I had a full-face helmet on so I just sat back, watched and had good chuckle as he pulled bug guts from his gums.
It is reasons like this I cannot understand how anyone can ride a motorcycle without some sort of face shield. Be it a big windscreen, a full-faced helmet or something.
Years ago when I used to have a life, a few of us would get together once in a while and go screaming down to the Coast for a couple of days of fun and frivolity.
Often we would pop into a bike shop in Washington State where – at the time anyway – riders did not have to wear a helmet.
I can remember crossing the border, strapping the helmet to the back of the bike and thinking, “Is this ever going to be cool, ripping down the road, the wind in your face, feeling free.”
I had thoughts alright, but they were more along the lines of, “Does this ever suck. The wind is plastering my face and all the dirt, grit and bugs are sandblasting my pretty features.”
OK pretty is waaaay too much of a stretch, but if anyone wanted to get rid of wrinkles, just go for a high-speed ride without a helmet and all the crap in the air would blast those wrinkles away.
Of course, if you crash without a helmet, wrinkles would be the least of your worries.
Even if you survive cracking your cranium, there is a good chance you will be getting crayons for Christmas for the rest of your life.
I think I rode for about five minutes without a helmet before pulling over and putting that wonderful piece of cloth, foam and fibreglass back on.
I did learn one thing – you do have to be tough to ride without a helmet – you might not be too bright, but you have to be tough.
I kept looking at the ground and thinking the only thing between my skull and the pavement was a thin layer of hair and for me it was a very thin layer of hair.
I also thought about that junebug my friend encountered and realized riding without a helmet is not that cool after all.
In less time than it takes to boil and egg, I accepted I was a wimp and wanted my helmet back. I missed the protection if offered and felt naked without it and nobody wants to see me naked – trust me on this one.

Have a heart (that works properly)

There are some days in your life that stand out more than others.
The birth of my children are days I will never forget.
Thereís also my wedding day and my wifeís birthday. Mind you those last two are more self preservation than anything else because if I forget those, Iíll be sleeping in the garage.
A day of personal significance is Oct. 20, 2003. Thatís the day I got to see the inner workings of the emergency room from a patientís point of view.
I have had atrial fibrillation my entire life and normally it has not been a problem, but on this day it was. I like to call it A-Fib, kind of like J-Lo or A-Rod.
I also call it the flippity-flop, because thatís what it feels like your heart is doing in your chest ñ flopping around. In reality, the atrium is beating at a different rate than the ventricle, causing a very weird sensation.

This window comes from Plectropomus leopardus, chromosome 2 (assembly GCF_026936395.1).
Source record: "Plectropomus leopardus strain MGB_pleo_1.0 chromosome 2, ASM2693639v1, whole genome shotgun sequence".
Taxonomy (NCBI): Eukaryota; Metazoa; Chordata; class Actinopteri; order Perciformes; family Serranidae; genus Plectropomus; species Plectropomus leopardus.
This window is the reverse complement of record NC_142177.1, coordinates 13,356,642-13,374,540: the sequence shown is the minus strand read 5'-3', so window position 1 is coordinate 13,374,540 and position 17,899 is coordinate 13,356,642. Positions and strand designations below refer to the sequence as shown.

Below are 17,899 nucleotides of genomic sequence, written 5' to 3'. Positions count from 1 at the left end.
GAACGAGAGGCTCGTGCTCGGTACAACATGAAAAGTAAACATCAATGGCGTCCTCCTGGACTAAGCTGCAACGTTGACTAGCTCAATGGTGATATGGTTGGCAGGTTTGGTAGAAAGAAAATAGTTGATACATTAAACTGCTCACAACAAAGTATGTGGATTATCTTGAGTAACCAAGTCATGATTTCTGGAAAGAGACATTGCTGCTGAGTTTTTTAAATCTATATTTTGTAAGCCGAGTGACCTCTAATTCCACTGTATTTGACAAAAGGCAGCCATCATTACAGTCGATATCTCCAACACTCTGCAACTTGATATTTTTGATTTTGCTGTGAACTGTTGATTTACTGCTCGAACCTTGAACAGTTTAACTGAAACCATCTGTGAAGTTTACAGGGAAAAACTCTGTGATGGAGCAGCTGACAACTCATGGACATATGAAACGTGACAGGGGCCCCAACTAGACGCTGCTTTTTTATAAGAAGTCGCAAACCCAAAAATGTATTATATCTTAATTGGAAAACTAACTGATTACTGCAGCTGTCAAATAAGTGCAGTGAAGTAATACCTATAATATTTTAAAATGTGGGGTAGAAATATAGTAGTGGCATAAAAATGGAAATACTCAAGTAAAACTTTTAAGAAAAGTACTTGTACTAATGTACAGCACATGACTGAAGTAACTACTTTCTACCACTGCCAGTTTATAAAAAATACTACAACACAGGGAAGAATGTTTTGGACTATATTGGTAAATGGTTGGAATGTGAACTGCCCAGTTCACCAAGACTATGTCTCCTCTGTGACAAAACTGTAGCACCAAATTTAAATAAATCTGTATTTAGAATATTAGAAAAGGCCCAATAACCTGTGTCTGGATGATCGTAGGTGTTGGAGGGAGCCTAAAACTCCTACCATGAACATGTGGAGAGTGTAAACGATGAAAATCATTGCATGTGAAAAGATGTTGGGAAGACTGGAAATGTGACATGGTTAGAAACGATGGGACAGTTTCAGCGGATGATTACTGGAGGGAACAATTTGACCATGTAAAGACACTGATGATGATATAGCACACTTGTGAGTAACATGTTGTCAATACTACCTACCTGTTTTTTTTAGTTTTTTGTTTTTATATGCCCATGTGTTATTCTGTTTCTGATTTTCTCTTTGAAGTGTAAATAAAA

Millions of people have it, and considering it is a heart murmur it is not too hazardous and will not likely lead to a heart attack.
Worst case scenario is the blood pools in your heart and form clots which can enter your brain and cause a stroke ñ which doesnít sound like a whole lot of fun now that I think about it.
Fortunately, there are medications to keep the flippity-flop under control.
Anyway, I woke up Oct. 20 with my heart jumping around my chest like one of those cartoon characters when they see a pretty girl.
I waited for it to settle down, which it usually did, but on this day it refused to go away, so I got to go on an all-expense paid trip to the emergency room.
Itís not the first time I have been to the ER, but it was the first time I went there for myself. On recent visits, it was my young daughter who needed medical attention for her asthma.
Of course, an asthma attack can't happen during the day. It has to happen at 2 a.m.
During one family visit to the ER, police escorted a man into the ward wearing a torn shirt-handcuff ensemble, complete with tattoos and bad attitude.
I am not sure what he was doing there, but I heard someone mention an accident and I thought if he got into an MVA while he was DUI he is SOL.
There were drunk people in there, or people on drugs or someone who had been in a fight ñ all in all it was an interesting crowd.
When I went in for my heart, it was in the morning and I was surrounded by the geriatric crowd, so it was much quieter.
Nurses hooked me up to a variety of machines to see what my heart was doing only to come to the conclusion I was in full AF. No duh.
They gave me a couple types of medicines, but nothing worked so the doctor said they were going to have to zap me. I am sure he used a much more professional doctor-type phrase, but you get the idea.
The nurse said they were going to put me under and she injected some sort of knock-out medicine in my arm.
I can remember looking at her as she asked how I was doing.
"I'm feeling pretty groovy," was the last thing I remember saying before waking up 15 minutes later.
My heart felt normal and I felt good.
ìWe hit you with 100 jules at first, but that didnít work so we had to hit you with 200,î said the doctor who looked younger than my dog.
My first thought was, why didnít you just hit me with 200 in the first place, but I am not a doctor and I am sure he knew what he was doing.
Or he just wanted to play with some of the cool machines he had lying about and he thought it looked neat when I got zapped.
"Watch how his leg sticks straight up every time I push the red button. Cool. Sure, you can try it. Hey guys, címere you gotta check this out."
Either way I left feeling much better than when I showed up.